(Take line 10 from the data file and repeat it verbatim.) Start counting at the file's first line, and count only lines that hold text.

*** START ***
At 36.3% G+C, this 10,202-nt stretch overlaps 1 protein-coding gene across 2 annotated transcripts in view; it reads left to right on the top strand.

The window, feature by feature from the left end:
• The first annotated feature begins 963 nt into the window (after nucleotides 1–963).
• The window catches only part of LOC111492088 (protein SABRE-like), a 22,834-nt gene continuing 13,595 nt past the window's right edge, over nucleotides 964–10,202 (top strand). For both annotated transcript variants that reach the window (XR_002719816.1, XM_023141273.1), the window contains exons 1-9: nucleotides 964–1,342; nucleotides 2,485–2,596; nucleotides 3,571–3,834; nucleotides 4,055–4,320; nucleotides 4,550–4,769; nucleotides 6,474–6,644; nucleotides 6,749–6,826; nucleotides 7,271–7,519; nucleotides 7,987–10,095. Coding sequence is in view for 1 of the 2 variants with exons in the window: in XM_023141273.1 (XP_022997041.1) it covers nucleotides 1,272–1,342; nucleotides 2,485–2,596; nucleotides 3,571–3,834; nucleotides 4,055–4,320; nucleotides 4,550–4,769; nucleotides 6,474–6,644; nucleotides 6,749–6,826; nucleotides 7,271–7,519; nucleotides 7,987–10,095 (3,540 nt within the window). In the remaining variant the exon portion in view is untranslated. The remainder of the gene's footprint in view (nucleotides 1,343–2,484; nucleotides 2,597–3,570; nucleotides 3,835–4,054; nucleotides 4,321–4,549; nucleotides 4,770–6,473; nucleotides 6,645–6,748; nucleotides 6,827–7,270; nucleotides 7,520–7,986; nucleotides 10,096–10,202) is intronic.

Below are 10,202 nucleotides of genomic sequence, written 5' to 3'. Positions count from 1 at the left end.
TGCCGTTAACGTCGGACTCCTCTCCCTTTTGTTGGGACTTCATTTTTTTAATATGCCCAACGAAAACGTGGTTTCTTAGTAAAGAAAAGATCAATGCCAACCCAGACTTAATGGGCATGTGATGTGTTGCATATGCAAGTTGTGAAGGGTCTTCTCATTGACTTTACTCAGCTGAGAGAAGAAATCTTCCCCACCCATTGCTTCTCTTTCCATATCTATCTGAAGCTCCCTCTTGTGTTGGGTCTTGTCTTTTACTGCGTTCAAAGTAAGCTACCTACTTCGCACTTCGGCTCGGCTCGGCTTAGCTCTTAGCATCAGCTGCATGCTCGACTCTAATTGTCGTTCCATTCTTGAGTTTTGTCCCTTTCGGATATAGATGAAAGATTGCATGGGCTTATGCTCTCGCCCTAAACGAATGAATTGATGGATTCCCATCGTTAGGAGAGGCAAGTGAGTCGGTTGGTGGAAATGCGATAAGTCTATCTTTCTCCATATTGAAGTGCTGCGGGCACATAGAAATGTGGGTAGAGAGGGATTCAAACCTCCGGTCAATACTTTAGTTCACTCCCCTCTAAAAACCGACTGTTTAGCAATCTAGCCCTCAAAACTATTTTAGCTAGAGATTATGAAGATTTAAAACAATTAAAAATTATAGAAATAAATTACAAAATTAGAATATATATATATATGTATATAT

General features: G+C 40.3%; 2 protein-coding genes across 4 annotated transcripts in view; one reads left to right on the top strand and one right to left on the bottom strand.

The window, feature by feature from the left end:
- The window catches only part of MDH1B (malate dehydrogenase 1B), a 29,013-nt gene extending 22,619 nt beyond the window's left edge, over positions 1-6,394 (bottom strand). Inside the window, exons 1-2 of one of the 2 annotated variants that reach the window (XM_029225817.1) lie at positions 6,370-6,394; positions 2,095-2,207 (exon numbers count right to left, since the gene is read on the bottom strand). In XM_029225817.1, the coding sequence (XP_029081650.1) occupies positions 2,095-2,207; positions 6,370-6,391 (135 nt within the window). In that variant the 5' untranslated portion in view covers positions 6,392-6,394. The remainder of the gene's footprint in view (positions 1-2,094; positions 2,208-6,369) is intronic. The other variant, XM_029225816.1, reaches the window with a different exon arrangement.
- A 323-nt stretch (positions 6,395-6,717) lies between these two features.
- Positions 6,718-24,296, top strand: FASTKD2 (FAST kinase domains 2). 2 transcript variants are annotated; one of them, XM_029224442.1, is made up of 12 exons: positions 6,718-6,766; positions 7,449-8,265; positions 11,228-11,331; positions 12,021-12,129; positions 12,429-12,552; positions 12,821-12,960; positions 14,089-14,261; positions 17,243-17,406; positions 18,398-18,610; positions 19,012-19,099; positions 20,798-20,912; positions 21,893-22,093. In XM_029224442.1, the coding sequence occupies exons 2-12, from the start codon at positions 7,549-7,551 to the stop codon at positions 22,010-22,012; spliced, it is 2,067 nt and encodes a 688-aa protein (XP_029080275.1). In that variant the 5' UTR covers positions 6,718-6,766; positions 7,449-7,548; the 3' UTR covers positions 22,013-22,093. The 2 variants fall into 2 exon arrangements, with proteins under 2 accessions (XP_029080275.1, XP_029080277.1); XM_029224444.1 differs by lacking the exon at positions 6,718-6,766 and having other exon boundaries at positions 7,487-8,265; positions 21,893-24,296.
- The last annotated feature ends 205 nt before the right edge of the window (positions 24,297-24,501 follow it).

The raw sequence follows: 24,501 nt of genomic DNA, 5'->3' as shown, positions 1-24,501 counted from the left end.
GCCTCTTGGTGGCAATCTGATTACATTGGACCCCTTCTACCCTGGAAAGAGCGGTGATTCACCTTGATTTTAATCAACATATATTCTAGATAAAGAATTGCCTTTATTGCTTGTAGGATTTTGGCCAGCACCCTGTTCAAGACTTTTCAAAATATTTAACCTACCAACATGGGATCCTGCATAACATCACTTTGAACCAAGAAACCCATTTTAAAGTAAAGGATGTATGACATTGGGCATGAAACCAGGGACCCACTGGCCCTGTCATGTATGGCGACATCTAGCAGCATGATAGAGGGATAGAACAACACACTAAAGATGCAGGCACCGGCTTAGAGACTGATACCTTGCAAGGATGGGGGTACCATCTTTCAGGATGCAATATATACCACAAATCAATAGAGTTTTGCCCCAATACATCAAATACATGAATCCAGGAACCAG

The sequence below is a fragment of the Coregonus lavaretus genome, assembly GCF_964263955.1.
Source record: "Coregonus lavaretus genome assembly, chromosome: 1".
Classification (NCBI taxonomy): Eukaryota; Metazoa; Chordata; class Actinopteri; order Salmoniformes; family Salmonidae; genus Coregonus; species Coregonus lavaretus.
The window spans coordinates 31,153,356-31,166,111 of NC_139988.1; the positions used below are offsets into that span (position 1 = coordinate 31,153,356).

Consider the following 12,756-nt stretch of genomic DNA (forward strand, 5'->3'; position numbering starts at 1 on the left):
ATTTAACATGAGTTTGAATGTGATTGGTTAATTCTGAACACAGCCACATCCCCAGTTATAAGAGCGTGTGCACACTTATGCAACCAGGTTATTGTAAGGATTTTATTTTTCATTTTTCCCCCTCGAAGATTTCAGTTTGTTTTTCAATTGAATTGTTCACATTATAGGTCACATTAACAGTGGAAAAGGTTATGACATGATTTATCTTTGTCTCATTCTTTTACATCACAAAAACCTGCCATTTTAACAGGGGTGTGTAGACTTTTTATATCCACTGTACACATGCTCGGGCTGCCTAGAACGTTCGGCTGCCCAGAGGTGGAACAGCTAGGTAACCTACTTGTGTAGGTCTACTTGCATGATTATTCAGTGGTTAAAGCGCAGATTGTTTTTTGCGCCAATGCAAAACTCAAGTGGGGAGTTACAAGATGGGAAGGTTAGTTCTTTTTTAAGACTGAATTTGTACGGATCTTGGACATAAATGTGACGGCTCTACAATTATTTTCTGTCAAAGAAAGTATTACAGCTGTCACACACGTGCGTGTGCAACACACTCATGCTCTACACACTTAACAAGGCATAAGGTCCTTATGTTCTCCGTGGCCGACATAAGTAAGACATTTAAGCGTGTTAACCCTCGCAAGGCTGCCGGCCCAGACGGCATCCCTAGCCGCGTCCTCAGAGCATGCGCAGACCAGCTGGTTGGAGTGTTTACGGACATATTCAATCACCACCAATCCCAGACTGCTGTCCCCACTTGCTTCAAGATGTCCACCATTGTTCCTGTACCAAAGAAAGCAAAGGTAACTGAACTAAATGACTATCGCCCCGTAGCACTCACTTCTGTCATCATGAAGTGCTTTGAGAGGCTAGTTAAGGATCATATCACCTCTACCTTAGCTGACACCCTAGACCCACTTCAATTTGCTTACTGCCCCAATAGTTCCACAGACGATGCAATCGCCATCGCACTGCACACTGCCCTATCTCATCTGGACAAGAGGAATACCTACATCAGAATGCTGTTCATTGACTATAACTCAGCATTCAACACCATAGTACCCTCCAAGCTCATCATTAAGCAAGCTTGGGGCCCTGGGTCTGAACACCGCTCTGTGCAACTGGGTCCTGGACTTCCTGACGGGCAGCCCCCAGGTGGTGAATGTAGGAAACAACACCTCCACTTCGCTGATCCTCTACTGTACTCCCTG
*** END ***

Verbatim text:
- A 323-nt stretch (positions 6,395-6,717) lies between these two features.